Metabotropic glutamate receptor 4 (mGlu4) is emerging as a potential therapeutic target for numerous central nervous system indications, including Parkinson's disease (PD). As the glutamate binding sites among the eight mGlu receptors are highly conserved, modulation of receptor activity via allosteric sites within the receptor transmembrane domains using positive and negative allosteric modulators (PAMs and NAMs, respectively) has become a common strategy. We and others have used PAMs targeting mGlu4 to show that potentiation of receptor signaling induces antiparkinsonian activity in a variety of PD animal models, including haloperidol-induced catalepsy and 6-hydroxydopamine-induced lesion. Recently, mGlu4 has been reported to form heteromeric complexes with other mGlu receptor subtypes, such as mGlu2, and the resulting heteromer exhibits a distinct pharmacological profile in response to allosteric modulators. For example, some mGlu4 PAMs do not appear to potentiate glutamate activity when mGlu2 and mGlu4 are coexpressed, whereas other compounds potentiate mGlu4 responses regardless of mGlu2 coexpression. We report here the discovery and characterization of VU0418506, a novel mGlu4 PAM with activity in rodent PD models. Using pharmacological approaches and Complemented Donor-Acceptor resonance energy transfer (CODA-RET) technology, we find that VU0418506 does not potentiate agonist-induced activity when mGlu2 and mGlu4 are heterodimerized, suggesting that the antiparkinsonian action of mGlu4 PAMs can be induced by compounds without activity at mGlu2/4 heteromers.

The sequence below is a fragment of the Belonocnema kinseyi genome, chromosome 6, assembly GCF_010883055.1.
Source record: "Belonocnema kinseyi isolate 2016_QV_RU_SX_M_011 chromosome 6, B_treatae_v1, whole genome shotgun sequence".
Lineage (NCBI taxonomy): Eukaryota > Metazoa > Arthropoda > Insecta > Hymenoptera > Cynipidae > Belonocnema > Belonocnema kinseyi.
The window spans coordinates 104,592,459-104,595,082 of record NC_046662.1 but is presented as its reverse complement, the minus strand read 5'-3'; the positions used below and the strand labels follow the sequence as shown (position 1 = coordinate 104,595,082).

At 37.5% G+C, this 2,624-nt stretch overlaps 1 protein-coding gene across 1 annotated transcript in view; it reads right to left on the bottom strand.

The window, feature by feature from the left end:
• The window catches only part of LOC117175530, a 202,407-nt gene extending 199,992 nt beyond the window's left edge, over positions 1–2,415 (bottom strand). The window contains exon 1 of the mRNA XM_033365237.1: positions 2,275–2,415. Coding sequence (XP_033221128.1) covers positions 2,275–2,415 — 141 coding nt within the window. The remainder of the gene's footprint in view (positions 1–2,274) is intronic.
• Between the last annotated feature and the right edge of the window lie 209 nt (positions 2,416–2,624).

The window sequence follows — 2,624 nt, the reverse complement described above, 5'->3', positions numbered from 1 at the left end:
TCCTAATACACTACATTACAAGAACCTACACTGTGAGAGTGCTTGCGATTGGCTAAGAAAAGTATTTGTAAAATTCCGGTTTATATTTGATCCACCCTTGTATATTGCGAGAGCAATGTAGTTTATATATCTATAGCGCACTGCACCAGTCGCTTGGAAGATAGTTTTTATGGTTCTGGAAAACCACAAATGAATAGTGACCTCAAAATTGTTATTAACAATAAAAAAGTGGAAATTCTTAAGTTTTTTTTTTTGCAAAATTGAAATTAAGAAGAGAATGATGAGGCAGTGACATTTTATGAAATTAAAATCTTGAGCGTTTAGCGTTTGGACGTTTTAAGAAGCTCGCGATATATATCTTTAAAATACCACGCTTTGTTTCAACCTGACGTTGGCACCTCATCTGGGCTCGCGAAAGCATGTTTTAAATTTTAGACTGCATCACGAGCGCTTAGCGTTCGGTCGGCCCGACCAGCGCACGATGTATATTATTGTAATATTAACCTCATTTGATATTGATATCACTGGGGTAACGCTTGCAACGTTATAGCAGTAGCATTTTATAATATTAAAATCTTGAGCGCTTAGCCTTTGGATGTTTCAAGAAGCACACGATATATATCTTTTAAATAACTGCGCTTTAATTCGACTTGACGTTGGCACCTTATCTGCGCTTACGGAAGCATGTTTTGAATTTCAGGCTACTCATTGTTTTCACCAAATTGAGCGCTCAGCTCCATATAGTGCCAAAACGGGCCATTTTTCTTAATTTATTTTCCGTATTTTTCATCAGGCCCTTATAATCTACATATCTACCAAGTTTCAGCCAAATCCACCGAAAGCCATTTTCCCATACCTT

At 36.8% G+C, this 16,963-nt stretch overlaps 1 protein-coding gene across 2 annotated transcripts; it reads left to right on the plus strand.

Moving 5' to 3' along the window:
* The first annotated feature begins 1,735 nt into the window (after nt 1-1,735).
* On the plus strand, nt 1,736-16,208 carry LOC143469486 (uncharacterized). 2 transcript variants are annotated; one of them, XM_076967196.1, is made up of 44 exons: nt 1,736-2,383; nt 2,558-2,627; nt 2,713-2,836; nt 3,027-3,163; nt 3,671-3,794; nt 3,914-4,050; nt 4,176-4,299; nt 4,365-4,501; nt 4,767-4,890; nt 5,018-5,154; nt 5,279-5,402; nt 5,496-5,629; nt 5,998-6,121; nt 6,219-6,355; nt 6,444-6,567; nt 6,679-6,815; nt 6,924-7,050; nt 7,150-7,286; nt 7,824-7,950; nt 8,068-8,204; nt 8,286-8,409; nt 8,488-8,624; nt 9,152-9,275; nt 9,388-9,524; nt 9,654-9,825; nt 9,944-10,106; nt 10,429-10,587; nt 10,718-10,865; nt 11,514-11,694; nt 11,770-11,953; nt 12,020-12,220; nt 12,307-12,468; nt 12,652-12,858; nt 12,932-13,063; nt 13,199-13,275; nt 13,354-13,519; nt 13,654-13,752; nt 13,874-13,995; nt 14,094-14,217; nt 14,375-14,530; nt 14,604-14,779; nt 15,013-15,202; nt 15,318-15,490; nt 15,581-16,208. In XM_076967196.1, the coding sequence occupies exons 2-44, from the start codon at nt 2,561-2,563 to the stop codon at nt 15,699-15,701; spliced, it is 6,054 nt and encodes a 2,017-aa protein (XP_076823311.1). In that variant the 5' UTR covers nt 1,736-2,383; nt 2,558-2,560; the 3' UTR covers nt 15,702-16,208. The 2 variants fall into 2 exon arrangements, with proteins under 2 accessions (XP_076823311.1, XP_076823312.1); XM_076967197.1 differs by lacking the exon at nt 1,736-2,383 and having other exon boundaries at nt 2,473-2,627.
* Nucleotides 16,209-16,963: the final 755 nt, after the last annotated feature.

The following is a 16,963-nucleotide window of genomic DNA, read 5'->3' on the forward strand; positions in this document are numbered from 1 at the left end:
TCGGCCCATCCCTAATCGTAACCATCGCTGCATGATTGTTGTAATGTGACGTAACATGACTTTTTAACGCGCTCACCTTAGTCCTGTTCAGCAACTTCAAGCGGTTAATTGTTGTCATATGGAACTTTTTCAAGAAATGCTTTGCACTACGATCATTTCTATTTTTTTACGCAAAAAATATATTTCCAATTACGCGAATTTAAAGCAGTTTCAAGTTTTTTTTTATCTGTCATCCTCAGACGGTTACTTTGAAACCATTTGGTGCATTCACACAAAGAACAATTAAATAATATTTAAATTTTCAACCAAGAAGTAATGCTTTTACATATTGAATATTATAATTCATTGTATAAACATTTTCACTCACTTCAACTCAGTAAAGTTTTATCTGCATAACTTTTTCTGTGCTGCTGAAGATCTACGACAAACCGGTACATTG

OBJECTIVE - Animal studies and in vitro human studies suggest that certain opioid analgesics impair crucial immune functions. This study was undertaken to determine whether opioid use is associated with increased risk of serious infection in patients with rheumatoid arthritis (RA).
METHODS - We conducted a self-controlled case series analysis on a retrospective cohort of 13,796 patients with RA enrolled in Tennessee Medicaid in 1995-2009. Within-person comparisons of the risk of hospitalization for serious infection during periods of opioid use versus non-use were performed using conditional Poisson regression. Fixed confounders were accounted for by design; time-varying confounders included age and use of disease-modifying antirheumatic drugs, glucocorticoids, and proton-pump inhibitors. In additional analyses, risks associated with new opioid use, use of opioids known to have immunosuppressive properties, use of long-acting opioids, and different opioid dosages were assessed. Sensitivity analyses were performed to account for potential protopathic bias and confounding by indication.